Elon Musk is already cutting Tesla car prices. The banking crisis may mean more of the same.
Tesla (TSLA) – Get Free Report could find itself impacted by the U.S. banking crisis over the coming months, sparking another round of price cuts that would eat into its profit margins, according to Morgan Stanley analyst Adam Jonas.
Jonas, who carries an overweight rating on Tesla stock with a $220 price target, argues in a note published Monday that “EV price cuts are not a fad, but a trend.
But Jonas also notes that the simmering U.S. banking crisis, which has already claimed Silicon Valley Bank and Signature Bank and is currently lapping at the doorway of First Republic, will further pressure vehicle prices as financing becomes increasingly difficult.
“Recent events in the global banking world may drive tighter lending standards and may have an adverse impact on financial institutions’ willingness to fund car purchases at the margin,” Jonas said. “We are prepared for price cuts to be an established ‘feature’ of the global EV market.”
Tesla’s Gross-Margin Goal Challenging: Jonas
Jonas says Tesla’s goal of a minimum automotive gross margin of 20% over the first three months of the year “may prove difficult to defend in subsequent quarters in the event of continued downward price competition and slowing economic growth following recent events in the global banking sector and knock-on impacts on the consumer.”
Tesla shares were marked 2.7% higher in early Monday trading to change hands at $195.54 each, a move that would extend the stock’s year-to-date surge to around 59%.
Short interest in Tesla shares remains elevated, however, with bets against the group pegged at around $16.42 billion, according to recent data from S3 Partners. The figure represents around 3.3% of the group’s shares outstanding. (Short interest reflects bets that a stock’s price will decline.)
Price cuts have already cut into Tesla profit, with automotive gross-profit margins narrowing to 25.9% over the three months ended in December. That’s the lowest in two years and a narrowing from the 27.9% figure recorded over the third quarter.
Chief Executive Elon Musk put the margin pressures down to battery-production costs, the ramp up of factories in Berlin and Texas, higher commodity costs and price cuts.
“Price really matters for EV sales,” Musk told investors on a conference call after the company’s earnings report. “Our price cuts will make a difference to the average consumer looking to buy a Tesla. Our goal is to make our cars as affordable as possible.”
Tesla’s Price Cuts, in China and the U.S.
Tesla last October began cutting the price of its Model 3 and Model Y vehicles in China, with similar reductions unveiled in the U.S. shortly thereafter. The company then deepened them earlier this month after the group posted disappointing December-quarter delivery figures.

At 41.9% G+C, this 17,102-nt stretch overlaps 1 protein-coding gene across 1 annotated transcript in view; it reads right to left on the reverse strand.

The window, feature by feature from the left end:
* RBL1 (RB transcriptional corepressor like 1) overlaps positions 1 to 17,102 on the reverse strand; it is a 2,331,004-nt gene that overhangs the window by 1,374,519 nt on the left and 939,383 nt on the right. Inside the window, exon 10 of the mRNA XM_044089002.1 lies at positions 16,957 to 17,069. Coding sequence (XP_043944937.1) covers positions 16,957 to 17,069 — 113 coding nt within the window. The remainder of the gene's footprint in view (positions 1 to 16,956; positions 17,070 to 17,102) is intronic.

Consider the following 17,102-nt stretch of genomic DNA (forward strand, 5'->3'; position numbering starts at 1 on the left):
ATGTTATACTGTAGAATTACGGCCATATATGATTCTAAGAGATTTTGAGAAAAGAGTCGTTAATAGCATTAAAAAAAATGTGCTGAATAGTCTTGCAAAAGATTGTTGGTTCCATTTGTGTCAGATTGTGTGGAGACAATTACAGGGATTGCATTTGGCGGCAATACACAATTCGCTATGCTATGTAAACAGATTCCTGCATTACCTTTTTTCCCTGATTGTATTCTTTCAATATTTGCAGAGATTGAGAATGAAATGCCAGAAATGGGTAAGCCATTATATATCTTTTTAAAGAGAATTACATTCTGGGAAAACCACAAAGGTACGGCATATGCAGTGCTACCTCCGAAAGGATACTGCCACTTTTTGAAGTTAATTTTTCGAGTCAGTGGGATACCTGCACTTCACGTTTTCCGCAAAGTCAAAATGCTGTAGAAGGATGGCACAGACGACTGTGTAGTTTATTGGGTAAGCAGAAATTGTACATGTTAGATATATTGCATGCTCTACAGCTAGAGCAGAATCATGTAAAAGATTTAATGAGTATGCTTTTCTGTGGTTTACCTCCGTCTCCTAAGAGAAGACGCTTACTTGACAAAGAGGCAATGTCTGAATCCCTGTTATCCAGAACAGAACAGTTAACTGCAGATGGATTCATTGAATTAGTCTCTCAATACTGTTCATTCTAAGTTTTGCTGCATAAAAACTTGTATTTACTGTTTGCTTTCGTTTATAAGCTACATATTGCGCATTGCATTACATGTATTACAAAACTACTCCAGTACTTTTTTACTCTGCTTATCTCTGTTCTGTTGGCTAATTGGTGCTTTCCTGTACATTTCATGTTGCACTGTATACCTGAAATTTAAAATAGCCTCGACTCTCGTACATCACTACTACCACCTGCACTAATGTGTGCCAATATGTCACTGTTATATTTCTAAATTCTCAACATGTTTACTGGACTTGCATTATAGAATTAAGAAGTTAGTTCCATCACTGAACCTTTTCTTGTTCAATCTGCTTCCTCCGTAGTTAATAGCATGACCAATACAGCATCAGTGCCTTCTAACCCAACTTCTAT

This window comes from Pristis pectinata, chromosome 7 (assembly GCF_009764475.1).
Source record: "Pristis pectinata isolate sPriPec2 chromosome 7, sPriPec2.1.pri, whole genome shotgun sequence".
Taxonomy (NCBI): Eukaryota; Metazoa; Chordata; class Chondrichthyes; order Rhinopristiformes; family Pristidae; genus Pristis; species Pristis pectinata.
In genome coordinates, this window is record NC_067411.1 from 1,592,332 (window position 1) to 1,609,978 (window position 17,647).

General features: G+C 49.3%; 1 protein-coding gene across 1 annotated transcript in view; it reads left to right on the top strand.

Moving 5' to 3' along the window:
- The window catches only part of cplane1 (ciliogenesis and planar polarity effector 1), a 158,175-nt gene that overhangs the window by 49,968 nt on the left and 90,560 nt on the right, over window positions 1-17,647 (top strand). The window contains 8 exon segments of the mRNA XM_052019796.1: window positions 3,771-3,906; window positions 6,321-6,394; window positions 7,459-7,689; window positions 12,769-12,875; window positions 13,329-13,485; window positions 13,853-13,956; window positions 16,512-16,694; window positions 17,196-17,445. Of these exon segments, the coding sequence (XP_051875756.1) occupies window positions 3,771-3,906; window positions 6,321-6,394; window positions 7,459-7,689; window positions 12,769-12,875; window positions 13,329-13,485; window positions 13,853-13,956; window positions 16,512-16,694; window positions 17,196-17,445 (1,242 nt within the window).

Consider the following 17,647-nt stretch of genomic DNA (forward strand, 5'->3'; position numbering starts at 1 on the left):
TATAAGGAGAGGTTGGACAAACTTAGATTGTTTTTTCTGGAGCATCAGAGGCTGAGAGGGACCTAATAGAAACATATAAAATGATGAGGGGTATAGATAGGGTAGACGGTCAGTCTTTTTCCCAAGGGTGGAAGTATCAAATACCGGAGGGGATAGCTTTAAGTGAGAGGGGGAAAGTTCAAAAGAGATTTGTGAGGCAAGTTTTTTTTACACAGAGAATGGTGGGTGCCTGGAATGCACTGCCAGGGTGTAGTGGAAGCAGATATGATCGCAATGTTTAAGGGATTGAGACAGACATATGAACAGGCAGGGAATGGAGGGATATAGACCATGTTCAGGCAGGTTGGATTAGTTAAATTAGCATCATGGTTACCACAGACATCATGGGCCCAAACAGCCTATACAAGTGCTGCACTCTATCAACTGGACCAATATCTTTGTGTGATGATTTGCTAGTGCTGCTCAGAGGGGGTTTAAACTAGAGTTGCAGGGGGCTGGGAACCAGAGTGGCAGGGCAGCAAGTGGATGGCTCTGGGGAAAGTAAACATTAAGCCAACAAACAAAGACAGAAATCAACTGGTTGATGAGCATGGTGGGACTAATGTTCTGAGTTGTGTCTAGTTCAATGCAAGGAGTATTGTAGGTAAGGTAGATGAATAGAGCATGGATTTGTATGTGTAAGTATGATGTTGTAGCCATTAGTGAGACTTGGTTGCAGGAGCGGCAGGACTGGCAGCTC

Tesla reduced the starting price of its Model 3 sedan by around 13.5% in China, according to data from its website, and lowered the price of its Model Y by around 10% to 259,900 yuan, the equivalent of around $37,660, as it dealt with increasing competition from China-based rivals in the world’s biggest car market.
“The Chinese market is the most competitive. They work the hardest and they work the smartest,” Musk told investors last month. “I have a lot of respect for the China car companies that we’re competing against.”
“As the world transitions from an inflationary to deflationary environment, we expect a strong partnership with our suppliers on this journey as well. In that, we’ve priced our products with a view toward a longer-term cost structure,” Chief Financial Officer Zach Kirkhorn told investors following the group’s fourth-quarter earnings in January.
“Thus, there will be an impact on operating margin in the near term. However, we believe our margins will remain healthy and industry-leading over the course of the year.”
Analysts at Elazar Advisors, in fact, see Tesla’s gross automotive margins narrowing to below 20% by the third quarter of this year, with a dip below 19% over the final three months of 2023.
“There is no reason to drop prices if you are maxed (in terms of near-term demand) … unless of course they have a demand problem and you are no longer maxed,” said Elazar’s Chaim Siegel.
“With lower estimates for deliveries, it appears they have a demand problem. Lower units, lower prices, typically means lower margins and lower earnings.’
Get investment guidance from trusted portfolio managers without the management fees. Sign up for Action Alerts PLUS now.